|Observation data (J2000.0 epoch)|
|Right ascension||2h 20m|
|Distance||7,500 ly (2,300 Pc)|
|Apparent magnitude (V)||3.7 and 3.8|
|Apparent dimensions (V)||60′|
|Other designations||Caldwell 14|
The Double Cluster (also known as Caldwell 14) consists of the open clusters NGC 869 and NGC 884 (often designated h Persei and χ Persei, respectively), which are close together in the constellation Perseus. Both visible with the naked eye, NGC 869 and NGC 884 lie at a distance of 7,500 light years.
NGC 869 has a mass of 3,700 solar masses and NGC 884 weighs in at 2,800 solar masses; however, later research has shown both clusters are surrounded with a very extensive halo of stars, with a total mass for the complex of at least 20,000 solar masses. Based on their individual stars, the clusters are relatively young, both 12.8 million years old. In comparison, the Pleiades have an estimated age ranging from 75 million years to 150 million years.
There are more than 300 blue-white super-giant stars in each of the clusters. The clusters are also blueshifted, with NGC 869 approaching Earth at a speed of 39 km/s (24 mi/s) and NGC 884 approaching at a similar speed of 38 km/s (24 mi/s). Their hottest main sequence stars are of spectral type B0. NGC 884 includes five prominent red supergiant stars, all variable and all around 8th magnitude: RS Persei, AD Persei, FZ Persei, V403 Persei, and V439 Persei.
Greek astronomer Hipparchus cataloged the object (a patch of light in Perseus) as early as 130 BCE. However, the true nature of the Double Cluster was not discovered until the invention of the telescope, many centuries later. In the early 19th century William Herschel was the first to recognize the object as two separate clusters. The Double Cluster is not included in Messier's catalog, but is included in the Caldwell catalogue of popular deep-sky objects.
The clusters were designated h Persei and χ Persei by Johann Bayer in his Uranometria (1603). It is sometimes claimed that Bayer could not have resolved the pair into two patches of nebulosity, and that χ refers to the Double Cluster and h to a nearby star. Bayer's Uranometria chart for Perseus does not show them as nebulous objects, but his chart for Cassiopeia does, and they are described as Nebulosa Duplex in Schiller's Coelum Stellatum Christianum, which was assembled with Bayer's help.
The Double Cluster is circumpolar (continuously above the horizon) from most northern temperate latitudes. It is in proximity to the constellation Cassiopeia. The Double Cluster is approximately the radiant of the Perseid meteor shower, which peaks annually around August 12 or 13. Although easy to locate in the northern sky, observing the Double Cluster in its two parts requires optical aid. They are described as being an "awe-inspiring" and "breathtaking" sight, and are often cited as a target in astronomy observer's guides.
Perseus is the mythological symbol of adventure. Perseus was born the son of the Greek god Zeus. Along with beheading Medusa, Perseus performed other heroic deeds as well, such as saving Andromeda who was a princess chained to a rock as a sacrifice to a sea monster. Due to his great accomplishments, the gods placed Perseus among the stars, with the head of Medusa in one hand and the jewelled sword in the other. The Double Cluster represents the jewelled handle of Perseus's sword.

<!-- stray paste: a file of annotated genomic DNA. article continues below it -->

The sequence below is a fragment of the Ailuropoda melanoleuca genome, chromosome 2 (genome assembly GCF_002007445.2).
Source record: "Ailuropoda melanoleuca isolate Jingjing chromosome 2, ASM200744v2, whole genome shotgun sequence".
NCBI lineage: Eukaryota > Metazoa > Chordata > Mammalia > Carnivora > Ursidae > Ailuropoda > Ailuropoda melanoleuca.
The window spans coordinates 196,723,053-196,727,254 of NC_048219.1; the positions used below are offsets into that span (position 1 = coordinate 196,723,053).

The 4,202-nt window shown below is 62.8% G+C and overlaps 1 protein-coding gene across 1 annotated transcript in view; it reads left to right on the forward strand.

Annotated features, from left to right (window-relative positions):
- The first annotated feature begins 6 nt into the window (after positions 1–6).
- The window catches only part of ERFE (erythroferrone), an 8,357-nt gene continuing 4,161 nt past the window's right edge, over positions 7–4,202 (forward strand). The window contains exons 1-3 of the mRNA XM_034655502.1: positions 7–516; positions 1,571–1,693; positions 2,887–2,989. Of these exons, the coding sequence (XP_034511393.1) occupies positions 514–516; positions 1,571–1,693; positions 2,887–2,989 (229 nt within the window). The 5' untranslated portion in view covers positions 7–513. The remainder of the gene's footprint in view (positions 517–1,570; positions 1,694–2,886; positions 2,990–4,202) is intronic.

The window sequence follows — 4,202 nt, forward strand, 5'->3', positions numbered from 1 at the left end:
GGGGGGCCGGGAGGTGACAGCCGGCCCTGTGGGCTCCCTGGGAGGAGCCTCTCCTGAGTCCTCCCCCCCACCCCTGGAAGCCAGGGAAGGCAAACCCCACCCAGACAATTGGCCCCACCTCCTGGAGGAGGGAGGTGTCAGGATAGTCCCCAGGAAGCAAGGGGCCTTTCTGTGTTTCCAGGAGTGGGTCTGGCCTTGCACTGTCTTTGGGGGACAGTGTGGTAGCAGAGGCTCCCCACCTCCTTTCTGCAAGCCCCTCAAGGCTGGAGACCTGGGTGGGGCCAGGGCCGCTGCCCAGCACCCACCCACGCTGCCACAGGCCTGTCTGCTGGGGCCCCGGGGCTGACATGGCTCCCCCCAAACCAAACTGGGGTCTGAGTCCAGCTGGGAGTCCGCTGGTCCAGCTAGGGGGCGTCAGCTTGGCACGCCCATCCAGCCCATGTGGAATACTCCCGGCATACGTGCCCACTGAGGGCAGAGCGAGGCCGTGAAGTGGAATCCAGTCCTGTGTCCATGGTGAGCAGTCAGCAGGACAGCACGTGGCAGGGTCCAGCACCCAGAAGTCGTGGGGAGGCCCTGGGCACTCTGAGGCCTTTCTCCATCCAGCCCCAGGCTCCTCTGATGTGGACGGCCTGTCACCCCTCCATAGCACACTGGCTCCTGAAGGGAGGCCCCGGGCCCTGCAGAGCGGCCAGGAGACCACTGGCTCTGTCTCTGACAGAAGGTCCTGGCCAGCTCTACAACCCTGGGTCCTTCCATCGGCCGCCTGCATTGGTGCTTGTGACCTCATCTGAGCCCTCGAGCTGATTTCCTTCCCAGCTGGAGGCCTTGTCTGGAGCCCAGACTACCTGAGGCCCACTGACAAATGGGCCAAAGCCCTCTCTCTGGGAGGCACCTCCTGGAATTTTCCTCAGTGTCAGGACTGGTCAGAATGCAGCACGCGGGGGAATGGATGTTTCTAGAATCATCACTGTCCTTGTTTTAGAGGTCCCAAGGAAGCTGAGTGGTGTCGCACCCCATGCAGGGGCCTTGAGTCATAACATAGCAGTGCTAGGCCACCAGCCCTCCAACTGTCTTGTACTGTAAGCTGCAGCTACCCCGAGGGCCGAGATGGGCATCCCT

- Keller, Stefan C.; Grebel, Eva K.; Miller, Grant J.; Yoss, Kenneth M. (2001). "UBVI and Hα photometry of the h and χ Persei cluster". The Astronomical Journal. 122: 248. arXiv:astro-ph/0104179. Bibcode:2001AJ....122..248K. doi:10.1086/321139.
- Currie, Thayne; Hernandez, Jesus; Irwin, Jonathan; Kenyon, Scott J.; Tokarz, Susan; Balog, Zoltan; Bragg, Ann; Berlind, Perry; Calkins, Mike (2010). "The Stellar Population of h and χ Persei: Cluster properties, membership, and the intrinsic colors and temperatures of stars". The Astrophysical Journal Supplement. 186 (2): 191. arXiv:0911.5514. Bibcode:2010ApJS..186..191C. doi:10.1088/0067-0049/186/2/191.
- Slesnick, Catherine L.; Hillenbrand, Lynne A.; Massey, Philip (2002). "The star formation history and mass function of the Double Cluster h and χ Persei". The Astrophysical Journal. 576 (2): 880. arXiv:astro-ph/0205130. Bibcode:2002ApJ...576..880S. doi:10.1086/341865.
- Kharchenko, N.V.; Piskunov, A.E.; Röser, S.; Schilbach, E.; Scholz, R.-D. (2005). "Astrophysical parameters of Galactic open clusters". Astronomy and Astrophysics. 438 (3): 1163. arXiv:astro-ph/0501674. Bibcode:2005A&A...438.1163K. doi:10.1051/0004-6361:20042523.
- O'Meara, Stephen James (2002). The Caldwell Objects. Cambridge University Press. ISBN 978-0-521-82796-6.
- "Introduction". Caldwell Club. astroleague.org. Retrieved 8 September 2006.
- O'Meara, Stephen James; Green, Daniel W.E. (February 2003). "The mystery of the Double Cluster". Sky and Telescope. Vol. 105 no. 2. pp. 116–119.
- Wagman, Morton (2003). Lost Stars. McDonald & Woodward. p. 240. ISBN 0939923785.
- Chaple, Glenn (January 2011). "A double take". Astronomy. 39 (1).
|Wikimedia Commons has media related to Double Cluster.|
- "Double Cluster". SEDS.
- "Double Cluster". AstroPhoto.net. Archived from the original on 2007-08-20.
- "Perseus Double Cluster". Dark Atmospheres Photography.
- "The Double Cluster". Astronomy Picture of the Day. NASA. 4 December 2009.
- Double Cluster on WikiSky: DSS2, SDSS, GALEX, IRAS, Hydrogen α, X-Ray, Astrophoto, Sky Map, Articles and images